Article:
Later in the Psalm the heart speaks in response. ‘On your behalf my heart has said: “Seek my presence”; that presence, God, I shall indeed seek. Don’t hide it from me…’ (Verses 8 and 9) Judaism generally takes an unromantic view of the human heart*. The heart is conflicted; it is the place where desire and willpower, passion and reason, meet. Will it prompt us to act rightly, or drive us into wrongdoing? Jeremiah records a moment of despair: ‘The heart is deceitful and weak; who can know it?’ he asks. Only God, he responds, in words which have made their way into the confessional prayers for the Day of Atonement: ‘I am the Lord, who searches the heart and tests the conscience’. (17:9-10)
But this Psalm offers a gentler and more generous account of the encounter between God and heart. God may search the heart, but the heart also searches for God. The heart is inwardly attuned to the resonance of God’s presence and, despite all the noise of the world around it, hears God’s words within its chambers as if it, the heart itself, were the speaker: ‘Seek my face’.
This is not a moment of transcendent revelation in which God addresses us from heaven. It’s more a moment of togetherness and recognition, a moment of awareness of the presence of God within all life, in the vitality of trees, the vibrancy of music, the stillness of thought itself.
To hear this voice is the heart’s deepest passion; it longs for connection with the life which animates all vital being, as the pool in the rocks below the waterfall needs the stream which feeds it living waters. The heart seeks God as the source and essence of its vitality and, in that longing, knows that it must be pure and honest and closed off by no wrongdoing. ‘Your presence, God, shall I seek’.

* A better translation might be ‘consciousness’ since biblical and early rabbinic Judaism don’t separate between the heart as the centre of feeling and the mind as the locus of rational thought. Both are included in the word ‘heart’. 


The Torah contains three commandments about love: ‘Love the Lord your God’; ‘Love your neighbour’; and ‘Love the stranger’. These three injunctions, the essence of Jewish spirituality, communal life and ethics, are now beautifully composed in our Synagogue, above and on either side of the Ark. Thanks to Jason Kelvin, they have been fashioned with subtlety and grace, to show both light and shadow, just as in our hearts the love of others is sometimes prominent and sometimes, sadly, overshadowed.  
The three love commandments share a basic problem. Actions can be commanded, but is it really possible to order a person to love? Surely no one can love on demand; love has to flow genuinely, or it cannot flow at all. Rabbi Yehudah Aryeh Lev of Ger, known as theSefat Emet, addresses this question as follows: Indeed, love cannot be commanded. But that is not what the Torah does. Rather, the love of God and other people are natural to us; such is the native propensity of the human heart. All the Torah therefore requires of us is that we remove  the numerous preoccupations which prevent us from experiencing and living according to such love: self-interest, narrow-mindedness, the dulling callus of old injuries where the open heart has been wounded. Underneath them, we will rediscover an unfathomable reservoir of kindness, generosity and love. His interpretation depends on a deep faith, not just in God, but, even more so, in human nature. For many, both stand, sadly, in question.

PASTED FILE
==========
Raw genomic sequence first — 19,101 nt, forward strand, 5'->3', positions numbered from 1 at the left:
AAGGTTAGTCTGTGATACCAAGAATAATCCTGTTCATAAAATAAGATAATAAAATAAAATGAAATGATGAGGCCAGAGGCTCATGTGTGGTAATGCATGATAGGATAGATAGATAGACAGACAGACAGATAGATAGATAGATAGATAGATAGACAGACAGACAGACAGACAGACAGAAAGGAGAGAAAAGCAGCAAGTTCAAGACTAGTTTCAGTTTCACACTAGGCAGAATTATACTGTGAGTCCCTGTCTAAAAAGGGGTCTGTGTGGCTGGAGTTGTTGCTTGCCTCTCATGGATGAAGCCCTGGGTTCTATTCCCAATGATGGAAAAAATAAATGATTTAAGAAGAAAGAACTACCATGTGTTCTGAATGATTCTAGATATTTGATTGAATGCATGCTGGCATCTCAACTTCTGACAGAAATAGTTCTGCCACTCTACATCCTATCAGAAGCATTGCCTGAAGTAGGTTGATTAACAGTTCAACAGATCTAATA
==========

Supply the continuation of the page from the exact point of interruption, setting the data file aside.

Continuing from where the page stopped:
What do the three love commandments ask of us? The simple answer is ‘not less than everything’; they encompass our entire moral and spiritual world, they engage us in every dimension and relationship of life.
The love of God calls on us to open our hearts and minds to the one spirit, the breath of all living being, which animates our consciousness and the consciousness of all that exists. It asks us to be faithful to the invisible bond of life to which we belong and which speaks wordlessly in all things: ‘You shall not hurt, nor destroy in all my holy mountain’.
The love of our neighbour requires us, in Hillel’s words, ‘Not to do to others what we would not want them to do to us’. When relationships are open and comfortable, it summons the natural loving-kindness within us. When matters are difficult, it asks us to try to understand the challenges and sufferings of others and, rather than responding with anger, to be thoughtful and forbearing and to try to engender healing.
The love of the stranger requires us to imagine life through the eyes of the most vulnerable: what is it like to feel not at home, unsafe, marginal, unwanted and excluded? In the cruel realities of today, it demands of us that we try to read the world not just as it features in our narrative, the story with which we tell ourselves ‘the truth’, but also as it might look to those in other countries, of other faiths, whose accounts might read quite differently from our own. Little is so urgently necessary in our day as such moral imagination. If we all asked ourselves, ‘What does that feel like to others?’ there might actually be no war.    
Nothing is so challenging as these three love commandments. As we endeavour to allow them to direct our lives, we should regard not just our successes, but also our failures, as provisional. In the words of Naomi Shemer’s famous song Od Lo Ahavti Di! I haven’t loved enough. Which of us has done even a significant fraction of what we could for our neighbour, for the stranger, or for our own spirt? Yet none of us has ‘failed’. Where we do wrong, where we conduct ourselves less worthily than the person we know we might have been, we must not despair, but learn and endeavour anew. For goodness, like God’s spirit, is never exhausted.  It calls on us to try again, and again and again after that. It is the essence of the holy, and summons us forever.